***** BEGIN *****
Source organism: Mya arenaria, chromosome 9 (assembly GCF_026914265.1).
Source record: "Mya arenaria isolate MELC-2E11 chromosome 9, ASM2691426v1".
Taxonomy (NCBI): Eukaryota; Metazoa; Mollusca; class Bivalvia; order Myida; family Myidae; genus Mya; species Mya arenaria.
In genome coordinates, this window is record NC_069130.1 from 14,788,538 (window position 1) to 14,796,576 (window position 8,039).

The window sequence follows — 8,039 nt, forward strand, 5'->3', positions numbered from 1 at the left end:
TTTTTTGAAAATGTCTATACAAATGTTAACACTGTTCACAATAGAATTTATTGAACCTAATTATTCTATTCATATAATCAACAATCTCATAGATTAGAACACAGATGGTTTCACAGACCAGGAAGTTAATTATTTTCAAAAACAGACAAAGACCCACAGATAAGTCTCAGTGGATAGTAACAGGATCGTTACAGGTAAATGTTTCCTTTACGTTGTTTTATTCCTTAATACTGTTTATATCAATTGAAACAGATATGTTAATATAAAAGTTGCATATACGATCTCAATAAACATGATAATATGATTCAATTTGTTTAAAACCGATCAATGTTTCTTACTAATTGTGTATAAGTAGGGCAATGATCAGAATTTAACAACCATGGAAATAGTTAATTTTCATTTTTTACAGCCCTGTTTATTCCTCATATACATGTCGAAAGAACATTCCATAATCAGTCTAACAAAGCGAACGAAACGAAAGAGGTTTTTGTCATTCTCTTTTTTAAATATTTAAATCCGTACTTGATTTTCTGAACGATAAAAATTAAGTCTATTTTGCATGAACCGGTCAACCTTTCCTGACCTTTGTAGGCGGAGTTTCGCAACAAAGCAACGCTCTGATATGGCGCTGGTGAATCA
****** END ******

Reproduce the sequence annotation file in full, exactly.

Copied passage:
Source organism: Mya arenaria, chromosome 9 (assembly GCF_026914265.1).
Source record: "Mya arenaria isolate MELC-2E11 chromosome 9, ASM2691426v1".
Taxonomy (NCBI): Eukaryota; Metazoa; Mollusca; class Bivalvia; order Myida; family Myidae; genus Mya; species Mya arenaria.
In genome coordinates, this window is record NC_069130.1 from 14,788,538 (window position 1) to 14,796,576 (window position 8,039).

The window sequence follows — 8,039 nt, forward strand, 5'->3', positions numbered from 1 at the left end:
TTTTTTGAAAATGTCTATACAAATGTTAACACTGTTCACAATAGAATTTATTGAACCTAATTATTCTATTCATATAATCAACAATCTCATAGATTAGAACACAGATGGTTTCACAGACCAGGAAGTTAATTATTTTCAAAAACAGACAAAGACCCACAGATAAGTCTCAGTGGATAGTAACAGGATCGTTACAGGTAAATGTTTCCTTTACGTTGTTTTATTCCTTAATACTGTTTATATCAATTGAAACAGATATGTTAATATAAAAGTTGCATATACGATCTCAATAAACATGATAATATGATTCAATTTGTTTAAAACCGATCAATGTTTCTTACTAATTGTGTATAAGTAGGGCAATGATCAGAATTTAACAACCATGGAAATAGTTAATTTTCATTTTTTACAGCCCTGTTTATTCCTCATATACATGTCGAAAGAACATTCCATAATCAGTCTAACAAAGCGAACGAAACGAAAGAGGTTTTTGTCATTCTCTTTTTTAAATATTTAAATCCGTACTTGATTTTCTGAACGATAAAAATTAAGTCTATTTTGCATGAACCGGTCAACCTTTCCTGACCTTTGTAGGCGGAGTTTCGCAACAAAGCAACGCTCTGATATGGCGCTGGTGAATCA